Gangbusters (Rebroadcast) - 17 September 2018


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Sensuous words and terms of endearment. Think of a beautiful word. Now, is it simply the word's sound that makes it beautiful? Or does its appeal also depend on meaning? Also, pet names for lovers around the world: You might call your beloved "honey," or "babe," or "boo." But in Swedish, your loved one is a "sweet nose," and in Persian, you can just say you hope a mouse eats them. Finally, in certain parts of the U.S., going out to see a stripper may not mean what you think it means. Plus, clutch, dank, girled up, gorilla warfare, dead ringer, spitten image, butter beans vs. lima beans, and the whole shebang.


May a mouse eat you, or in Persian, moosh bokharadet, is a term of endearment suggesting the recipient is small and cute. Another picturesque hypocorism: French mon petit chou, "sweetheart," but literally, "my little cabbage."

To go gangbusters is to "perform well and vigorously" or "act with energy and speed," as in an economy going gangbusters. The term recalls the swift aggression of 1930's police forces decisively breaking up criminal gangs. The old-time radio show Gangbusters, known for its noisy opening sequence, complete with sirens and the rattle of tommy guns, helped popularize the term.

Sotnos, with an umlaut over that first o, is a Swedish term of endearment. Literally, it means "sweet nose."

A listener in Billings, Montana, wonders about two of her boyfriend's favorite slang terms: clutch and dank. Clutch most likely derives from the world of sports, where a clutch play requires peak performance from an athlete, giving rise to clutch meaning "great." Dank, on the other hand, is used among cannabis aficionados to describe the smell of good marijuana, and was popularized by Manny the Hippie's appearances on David Letterman's show.

Quiz Guy John Chaneski is on the hunt for four-letter words hidden inside related words. For example, find the related four letter word hidden in the last word of this sentence: A union member might find him despicable.

When writing a business letter, what's a modern salutation that doesn't sound as stuffy as Dear Sir or Dear Madam? To Whom It May Concern, perhaps? The answer depends on the context and the intended audience.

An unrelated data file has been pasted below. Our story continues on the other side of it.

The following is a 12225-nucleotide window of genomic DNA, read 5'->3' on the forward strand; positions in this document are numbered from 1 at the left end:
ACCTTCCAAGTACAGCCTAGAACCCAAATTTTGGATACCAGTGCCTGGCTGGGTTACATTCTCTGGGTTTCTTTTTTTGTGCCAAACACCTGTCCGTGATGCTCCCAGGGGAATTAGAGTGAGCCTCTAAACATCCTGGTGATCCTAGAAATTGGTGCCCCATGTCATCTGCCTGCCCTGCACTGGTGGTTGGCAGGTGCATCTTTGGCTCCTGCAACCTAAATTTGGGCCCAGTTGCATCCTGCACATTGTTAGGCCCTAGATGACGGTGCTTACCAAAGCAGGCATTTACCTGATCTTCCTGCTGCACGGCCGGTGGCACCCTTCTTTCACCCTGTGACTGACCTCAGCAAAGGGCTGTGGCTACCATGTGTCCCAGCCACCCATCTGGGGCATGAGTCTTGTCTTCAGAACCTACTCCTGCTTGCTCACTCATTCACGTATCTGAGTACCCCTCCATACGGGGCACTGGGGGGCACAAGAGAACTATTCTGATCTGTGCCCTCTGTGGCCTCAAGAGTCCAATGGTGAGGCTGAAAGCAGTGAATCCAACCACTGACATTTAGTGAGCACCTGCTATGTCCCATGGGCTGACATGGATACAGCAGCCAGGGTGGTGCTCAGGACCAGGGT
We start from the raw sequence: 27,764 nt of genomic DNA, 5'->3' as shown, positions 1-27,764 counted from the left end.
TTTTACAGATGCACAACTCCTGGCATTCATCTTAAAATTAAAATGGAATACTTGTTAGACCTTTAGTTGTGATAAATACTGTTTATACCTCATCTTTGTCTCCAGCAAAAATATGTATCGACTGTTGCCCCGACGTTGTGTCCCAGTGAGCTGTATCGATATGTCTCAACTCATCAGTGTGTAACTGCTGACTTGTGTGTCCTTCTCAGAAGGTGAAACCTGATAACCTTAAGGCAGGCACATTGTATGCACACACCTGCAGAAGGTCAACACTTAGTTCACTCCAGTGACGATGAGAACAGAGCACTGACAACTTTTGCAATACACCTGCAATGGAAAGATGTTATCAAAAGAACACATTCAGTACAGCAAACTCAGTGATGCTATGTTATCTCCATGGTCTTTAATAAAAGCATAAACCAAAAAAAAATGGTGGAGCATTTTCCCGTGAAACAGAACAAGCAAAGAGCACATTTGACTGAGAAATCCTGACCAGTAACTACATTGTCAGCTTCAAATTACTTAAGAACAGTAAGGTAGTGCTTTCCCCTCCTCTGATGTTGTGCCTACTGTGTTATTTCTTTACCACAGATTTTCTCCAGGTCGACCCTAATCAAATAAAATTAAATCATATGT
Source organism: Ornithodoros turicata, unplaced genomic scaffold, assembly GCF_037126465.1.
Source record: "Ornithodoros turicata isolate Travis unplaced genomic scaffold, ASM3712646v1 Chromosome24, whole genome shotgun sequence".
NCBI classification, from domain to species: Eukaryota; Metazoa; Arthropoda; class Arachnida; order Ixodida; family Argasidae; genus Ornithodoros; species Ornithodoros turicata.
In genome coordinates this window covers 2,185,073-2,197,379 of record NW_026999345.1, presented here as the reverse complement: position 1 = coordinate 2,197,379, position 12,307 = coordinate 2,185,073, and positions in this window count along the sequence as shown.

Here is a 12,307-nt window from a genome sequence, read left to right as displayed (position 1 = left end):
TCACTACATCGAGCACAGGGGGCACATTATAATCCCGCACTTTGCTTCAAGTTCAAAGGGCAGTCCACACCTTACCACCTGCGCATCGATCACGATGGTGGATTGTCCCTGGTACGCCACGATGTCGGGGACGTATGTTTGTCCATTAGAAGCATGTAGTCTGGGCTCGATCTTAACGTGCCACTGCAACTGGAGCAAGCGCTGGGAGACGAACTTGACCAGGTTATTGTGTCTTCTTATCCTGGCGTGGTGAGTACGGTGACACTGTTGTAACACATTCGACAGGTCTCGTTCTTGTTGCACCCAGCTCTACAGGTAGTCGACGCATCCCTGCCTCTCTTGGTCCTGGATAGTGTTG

A Boardman, Ohio, was confused as a child after reading about guerrilla warfare and wondering what those big, hairy primates could possibly be fighting about.

In mining country, a stripper is an huge piece of machinery churns up the soil in search of coal veins. This caused no end of hilarity one Christmas Day for a Terre Haute, Indiana, family when a new in-law was scandalized by the thought that all the menfolk were enthusiastically heading out to see a new stripper.

More than a century ago, the Springfield Republican newspaper in Massachusetts proposed a new word for that twitterpated time in an adolescent's life when one discovers the joys of flirtation: being all girled up. The Republican is also the publication containing the first known instance of someone suggesting the term Ms. as an honorific.

Schadenfreude, from German for "damage-joy," means "delight in the misfortune of others."

How dry is it? In the middle of a drought, you might answer that question is So dry the trees are bribing the dogs.

What makes a word beautiful? Is it merely how it sounds? Or does a word's meaning affect its aesthetic effect? Max Beerbohm had some helpful thoughts about gondola, scrofula, and other words in his essay "The Naming of Streets." Several years ago, Grant wrote a column on this topic for The New York Times.

The origin of the whole shebang, meaning "the whole thing," is somewhat mysterious. It may derive from an Irish word, shabeen, which meant "a disreputable drinking establishment," then expanded to denote other kinds of structures, including "an encampment." The phrase the whole shebang was popularized during the U.S. Civil War. Two familiar terms that have inspired lots of bogus etymologies are dead ringer and spitting image. Dead ringer probably comes from horse racing, where a ringer is a horse that may look like other horses in a race but is actually from a higher class of competitors, and therefore a sure bet. The dead in this sense suggests the idea of "exact" or "without a doubt," also found in such phrases as dead certain. As for the term variously spelled spitting image or spittin' image or spit and image, Yale University linguist Larry Horn has argued convincingly that the original form is actually spitten image, likening a father-son resemblance to an exact copy spat out from the original.

If you want to reassure someone, you might say I've got your back. In Persian, however, to indicate the same thing, you'd say the equivalent of "I have your air," which is havato daram.

What's the difference between butter beans, lima beans, and wax beans? The answer depends on where you live and what dialect you speak.

Oh, those romantic Germans! Among their many terms of endearment is the one that translates as "mouse bear."

This episode is hosted by Martha Barnette and Grant Barrett.


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